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Flying is the most damaging means of transport for the environment. Therefore it has become a popular topic concerning climate change. The industry is responsible for about 5 % of global GHG emissions. Mostly as flights burn fossil fuels, but also because they leave traces of water vapour. The latter also contributes to global warming. In other words, air transport is an energy- and emission-intense activity.

However, using air transport is generally limited to a small part of the world’s population. Globally, one can consider it an elitist activity since only 1 % of humans are responsible for over half of the emissions from the industry. Another figure shows that about 11 % of the world’s population used air transport in 2018. More so, only 4 % travelled internationally. The travellers were mainly wealthier people from industrialised countries. 

Why is flying bad for the environment?

As previously mentioned, flying with aeroplanes contributes to global warming. For private people, flying or not flying can significantly change one’s carbon footprint. This term describes the number of emissions a person’s lifestyle contributes to. For example, a flight from London to San Francisco emits around 5.5 tonnes of CO2 per person. The same amount gets released by a family car during a whole year. More so, 5.5 tonnes of CO2 is more than half of the average carbon footprint of the average person in Britain. These numbers show that flying worsens the efforts to fight global warming.

History of flying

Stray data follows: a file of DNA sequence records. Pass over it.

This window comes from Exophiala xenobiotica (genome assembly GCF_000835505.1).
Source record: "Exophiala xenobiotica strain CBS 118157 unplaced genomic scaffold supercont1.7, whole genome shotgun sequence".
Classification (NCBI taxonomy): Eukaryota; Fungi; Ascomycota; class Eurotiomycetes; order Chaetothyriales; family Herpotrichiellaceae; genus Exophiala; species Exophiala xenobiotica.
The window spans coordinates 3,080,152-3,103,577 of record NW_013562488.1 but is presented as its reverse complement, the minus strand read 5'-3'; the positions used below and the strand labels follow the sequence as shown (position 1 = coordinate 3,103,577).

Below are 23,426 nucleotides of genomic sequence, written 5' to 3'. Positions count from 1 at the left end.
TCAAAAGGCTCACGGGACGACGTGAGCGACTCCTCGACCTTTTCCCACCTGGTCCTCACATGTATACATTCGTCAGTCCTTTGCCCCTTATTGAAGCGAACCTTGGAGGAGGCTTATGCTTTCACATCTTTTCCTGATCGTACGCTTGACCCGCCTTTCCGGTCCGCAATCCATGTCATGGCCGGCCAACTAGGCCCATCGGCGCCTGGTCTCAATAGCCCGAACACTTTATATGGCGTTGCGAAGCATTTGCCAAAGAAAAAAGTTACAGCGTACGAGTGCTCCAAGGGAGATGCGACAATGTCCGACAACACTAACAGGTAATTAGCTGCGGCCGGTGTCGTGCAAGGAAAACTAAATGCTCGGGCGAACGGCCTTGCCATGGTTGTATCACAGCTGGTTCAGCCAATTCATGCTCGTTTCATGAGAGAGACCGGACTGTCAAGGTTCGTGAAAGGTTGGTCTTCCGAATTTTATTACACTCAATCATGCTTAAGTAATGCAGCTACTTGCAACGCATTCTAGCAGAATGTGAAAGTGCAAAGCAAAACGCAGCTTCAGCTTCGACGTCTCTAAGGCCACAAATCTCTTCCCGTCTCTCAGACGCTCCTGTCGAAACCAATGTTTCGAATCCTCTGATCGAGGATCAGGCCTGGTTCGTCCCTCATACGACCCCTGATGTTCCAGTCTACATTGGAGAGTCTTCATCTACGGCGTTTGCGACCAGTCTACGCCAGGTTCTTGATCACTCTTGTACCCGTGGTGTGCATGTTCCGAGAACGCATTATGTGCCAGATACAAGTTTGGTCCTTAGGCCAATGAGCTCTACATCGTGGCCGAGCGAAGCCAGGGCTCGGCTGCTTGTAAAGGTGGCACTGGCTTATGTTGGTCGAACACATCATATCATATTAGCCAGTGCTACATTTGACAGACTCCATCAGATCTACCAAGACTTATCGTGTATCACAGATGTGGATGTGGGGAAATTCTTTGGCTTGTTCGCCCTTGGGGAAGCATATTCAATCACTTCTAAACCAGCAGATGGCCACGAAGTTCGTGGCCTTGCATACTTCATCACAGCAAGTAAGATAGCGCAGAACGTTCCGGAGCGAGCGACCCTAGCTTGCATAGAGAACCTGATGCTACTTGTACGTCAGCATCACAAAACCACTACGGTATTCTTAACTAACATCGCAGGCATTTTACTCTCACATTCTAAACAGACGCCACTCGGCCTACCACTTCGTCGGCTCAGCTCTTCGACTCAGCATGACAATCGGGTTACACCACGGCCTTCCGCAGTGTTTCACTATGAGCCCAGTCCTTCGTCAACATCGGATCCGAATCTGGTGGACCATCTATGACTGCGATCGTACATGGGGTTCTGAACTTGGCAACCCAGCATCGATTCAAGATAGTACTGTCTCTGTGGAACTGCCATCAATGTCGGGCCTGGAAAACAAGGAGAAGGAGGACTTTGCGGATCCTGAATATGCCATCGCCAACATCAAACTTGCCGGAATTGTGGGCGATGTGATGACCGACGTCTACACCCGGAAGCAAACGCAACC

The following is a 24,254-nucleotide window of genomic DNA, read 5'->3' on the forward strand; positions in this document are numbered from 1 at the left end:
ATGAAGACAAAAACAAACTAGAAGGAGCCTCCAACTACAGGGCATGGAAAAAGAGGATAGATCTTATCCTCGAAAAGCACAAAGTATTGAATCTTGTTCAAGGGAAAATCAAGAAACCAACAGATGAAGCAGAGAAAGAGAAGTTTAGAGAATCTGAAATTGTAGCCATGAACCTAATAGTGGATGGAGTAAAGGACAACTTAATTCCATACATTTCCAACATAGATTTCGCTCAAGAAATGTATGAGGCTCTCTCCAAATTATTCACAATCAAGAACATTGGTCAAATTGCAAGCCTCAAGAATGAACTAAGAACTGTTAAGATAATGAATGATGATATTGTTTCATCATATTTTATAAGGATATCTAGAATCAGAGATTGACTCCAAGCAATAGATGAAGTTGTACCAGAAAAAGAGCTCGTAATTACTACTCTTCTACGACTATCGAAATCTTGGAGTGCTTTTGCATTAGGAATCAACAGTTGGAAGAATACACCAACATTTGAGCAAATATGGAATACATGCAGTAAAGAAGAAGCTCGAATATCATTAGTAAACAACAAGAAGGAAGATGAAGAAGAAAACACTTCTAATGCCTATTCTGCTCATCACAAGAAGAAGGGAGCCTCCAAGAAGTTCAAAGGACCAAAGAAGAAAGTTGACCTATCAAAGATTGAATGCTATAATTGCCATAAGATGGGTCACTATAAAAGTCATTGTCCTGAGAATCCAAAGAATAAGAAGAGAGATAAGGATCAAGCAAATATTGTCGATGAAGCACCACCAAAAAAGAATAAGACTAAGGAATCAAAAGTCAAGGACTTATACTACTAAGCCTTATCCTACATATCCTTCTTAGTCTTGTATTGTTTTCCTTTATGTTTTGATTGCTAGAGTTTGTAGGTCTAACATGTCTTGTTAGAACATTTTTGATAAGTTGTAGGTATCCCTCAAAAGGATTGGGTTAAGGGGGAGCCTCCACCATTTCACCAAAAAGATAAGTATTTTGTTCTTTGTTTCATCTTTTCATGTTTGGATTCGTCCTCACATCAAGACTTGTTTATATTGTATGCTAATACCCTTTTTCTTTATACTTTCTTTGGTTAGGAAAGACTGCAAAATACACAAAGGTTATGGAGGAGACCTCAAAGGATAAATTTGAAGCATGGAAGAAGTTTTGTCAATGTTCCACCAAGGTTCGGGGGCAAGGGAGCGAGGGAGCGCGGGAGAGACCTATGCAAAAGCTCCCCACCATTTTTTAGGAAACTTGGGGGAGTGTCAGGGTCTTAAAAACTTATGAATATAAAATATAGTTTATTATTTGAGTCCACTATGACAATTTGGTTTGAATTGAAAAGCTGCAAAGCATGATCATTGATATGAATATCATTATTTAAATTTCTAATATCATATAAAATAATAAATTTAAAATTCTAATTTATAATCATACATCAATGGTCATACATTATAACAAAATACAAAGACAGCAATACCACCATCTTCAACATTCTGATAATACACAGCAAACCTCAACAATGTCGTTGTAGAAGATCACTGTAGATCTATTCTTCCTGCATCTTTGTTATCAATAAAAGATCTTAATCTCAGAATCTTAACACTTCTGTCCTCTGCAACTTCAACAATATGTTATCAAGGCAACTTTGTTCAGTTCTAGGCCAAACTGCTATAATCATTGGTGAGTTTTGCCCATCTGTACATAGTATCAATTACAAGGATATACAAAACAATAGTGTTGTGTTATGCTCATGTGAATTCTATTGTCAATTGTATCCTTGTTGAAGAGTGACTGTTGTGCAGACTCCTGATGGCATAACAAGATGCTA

Traditionally, travelling has been an activity that takes time. Transport by sea, train or bus has been the norm. Commercial flights slowly began appearing around the 1920s. Although, by then, it was only accessible to the richest part of society. The development grew rapidly. For example, by 1955, more people travelled by air than by train in the United States. More so, by 1957, it was more common to cross the Atlantic by aeroplane than by ship. Yet, commercial flying was significantly limited to populations in industrialised countries. With globalisation, flying for business also grew into the new normal.

Alternatives to flying

Today, it is well known that flying releases emissions. Some businesses and travel agencies consider this by, for instance, creating meetings online rather than in person. But also by allowing time for travelling by train. The changes are a part of business agendas that strive for sustainable development.

More so, in Europe, there is a goal to improve travelling by train. The train network was good on the continent before air travel overtook the sector. Then, it became less prioritised and more complicated. Today, there is an increase in night trains and direct lines between the largest cities in Europe. This change is a positive development, as train travelling is essential for lowering the transport sector’s emissions.

Sources: Lund UniversityWe ForumBBCAir & Space 


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